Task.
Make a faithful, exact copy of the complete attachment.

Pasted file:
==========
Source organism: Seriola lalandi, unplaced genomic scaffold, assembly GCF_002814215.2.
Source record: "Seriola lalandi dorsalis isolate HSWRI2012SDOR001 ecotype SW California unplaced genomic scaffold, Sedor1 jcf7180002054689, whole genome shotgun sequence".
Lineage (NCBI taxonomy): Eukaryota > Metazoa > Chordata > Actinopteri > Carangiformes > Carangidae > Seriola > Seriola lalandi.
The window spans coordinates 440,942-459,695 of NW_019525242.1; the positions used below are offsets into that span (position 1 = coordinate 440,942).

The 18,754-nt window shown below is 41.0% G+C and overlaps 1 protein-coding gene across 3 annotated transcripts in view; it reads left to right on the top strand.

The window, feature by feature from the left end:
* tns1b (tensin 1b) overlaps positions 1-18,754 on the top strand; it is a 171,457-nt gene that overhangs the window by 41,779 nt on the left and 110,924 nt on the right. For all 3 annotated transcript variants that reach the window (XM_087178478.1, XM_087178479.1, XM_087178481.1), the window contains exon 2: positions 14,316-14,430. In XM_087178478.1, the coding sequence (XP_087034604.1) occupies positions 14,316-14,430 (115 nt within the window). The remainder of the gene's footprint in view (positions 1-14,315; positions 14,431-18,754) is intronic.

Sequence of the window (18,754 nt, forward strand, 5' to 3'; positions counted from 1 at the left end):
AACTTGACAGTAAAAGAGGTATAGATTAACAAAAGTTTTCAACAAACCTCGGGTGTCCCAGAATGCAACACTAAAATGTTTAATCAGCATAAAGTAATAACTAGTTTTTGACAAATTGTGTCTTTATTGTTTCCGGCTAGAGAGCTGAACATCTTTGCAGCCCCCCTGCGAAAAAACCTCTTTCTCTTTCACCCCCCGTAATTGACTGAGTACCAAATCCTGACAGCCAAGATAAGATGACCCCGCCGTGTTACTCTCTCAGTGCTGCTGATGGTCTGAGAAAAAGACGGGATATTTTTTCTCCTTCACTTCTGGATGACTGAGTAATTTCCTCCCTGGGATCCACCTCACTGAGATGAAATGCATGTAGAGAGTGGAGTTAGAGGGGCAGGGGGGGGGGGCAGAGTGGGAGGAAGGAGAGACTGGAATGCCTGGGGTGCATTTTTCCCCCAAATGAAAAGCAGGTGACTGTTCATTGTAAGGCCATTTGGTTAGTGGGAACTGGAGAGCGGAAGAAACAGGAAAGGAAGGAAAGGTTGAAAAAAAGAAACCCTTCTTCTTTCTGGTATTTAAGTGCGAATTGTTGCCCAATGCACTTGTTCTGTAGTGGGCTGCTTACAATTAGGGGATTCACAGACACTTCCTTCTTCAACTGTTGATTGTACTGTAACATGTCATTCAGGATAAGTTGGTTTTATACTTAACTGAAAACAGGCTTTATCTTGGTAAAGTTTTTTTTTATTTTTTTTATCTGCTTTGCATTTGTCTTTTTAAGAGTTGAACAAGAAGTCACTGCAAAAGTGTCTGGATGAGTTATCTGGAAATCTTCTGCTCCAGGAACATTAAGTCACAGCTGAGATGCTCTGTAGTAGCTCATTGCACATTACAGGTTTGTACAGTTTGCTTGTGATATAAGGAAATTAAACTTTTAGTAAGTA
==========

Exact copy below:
Source organism: Seriola lalandi, unplaced genomic scaffold, assembly GCF_002814215.2.
Source record: "Seriola lalandi dorsalis isolate HSWRI2012SDOR001 ecotype SW California unplaced genomic scaffold, Sedor1 jcf7180002054689, whole genome shotgun sequence".
Lineage (NCBI taxonomy): Eukaryota > Metazoa > Chordata > Actinopteri > Carangiformes > Carangidae > Seriola > Seriola lalandi.
The window spans coordinates 440,942-459,695 of NW_019525242.1; the positions used below are offsets into that span (position 1 = coordinate 440,942).

The 18,754-nt window shown below is 41.0% G+C and overlaps 1 protein-coding gene across 3 annotated transcripts in view; it reads left to right on the top strand.

The window, feature by feature from the left end:
* tns1b (tensin 1b) overlaps positions 1-18,754 on the top strand; it is a 171,457-nt gene that overhangs the window by 41,779 nt on the left and 110,924 nt on the right. For all 3 annotated transcript variants that reach the window (XM_087178478.1, XM_087178479.1, XM_087178481.1), the window contains exon 2: positions 14,316-14,430. In XM_087178478.1, the coding sequence (XP_087034604.1) occupies positions 14,316-14,430 (115 nt within the window). The remainder of the gene's footprint in view (positions 1-14,315; positions 14,431-18,754) is intronic.

Sequence of the window (18,754 nt, forward strand, 5' to 3'; positions counted from 1 at the left end):
AACTTGACAGTAAAAGAGGTATAGATTAACAAAAGTTTTCAACAAACCTCGGGTGTCCCAGAATGCAACACTAAAATGTTTAATCAGCATAAAGTAATAACTAGTTTTTGACAAATTGTGTCTTTATTGTTTCCGGCTAGAGAGCTGAACATCTTTGCAGCCCCCCTGCGAAAAAACCTCTTTCTCTTTCACCCCCCGTAATTGACTGAGTACCAAATCCTGACAGCCAAGATAAGATGACCCCGCCGTGTTACTCTCTCAGTGCTGCTGATGGTCTGAGAAAAAGACGGGATATTTTTTCTCCTTCACTTCTGGATGACTGAGTAATTTCCTCCCTGGGATCCACCTCACTGAGATGAAATGCATGTAGAGAGTGGAGTTAGAGGGGCAGGGGGGGGGGGCAGAGTGGGAGGAAGGAGAGACTGGAATGCCTGGGGTGCATTTTTCCCCCAAATGAAAAGCAGGTGACTGTTCATTGTAAGGCCATTTGGTTAGTGGGAACTGGAGAGCGGAAGAAACAGGAAAGGAAGGAAAGGTTGAAAAAAAGAAACCCTTCTTCTTTCTGGTATTTAAGTGCGAATTGTTGCCCAATGCACTTGTTCTGTAGTGGGCTGCTTACAATTAGGGGATTCACAGACACTTCCTTCTTCAACTGTTGATTGTACTGTAACATGTCATTCAGGATAAGTTGGTTTTATACTTAACTGAAAACAGGCTTTATCTTGGTAAAGTTTTTTTTTATTTTTTTTATCTGCTTTGCATTTGTCTTTTTAAGAGTTGAACAAGAAGTCACTGCAAAAGTGTCTGGATGAGTTATCTGGAAATCTTCTGCTCCAGGAACATTAAGTCACAGCTGAGATGCTCTGTAGTAGCTCATTGCACATTACAGGTTTGTACAGTTTGCTTGTGATATAAGGAAATTAAACTTTTAGTAAGTA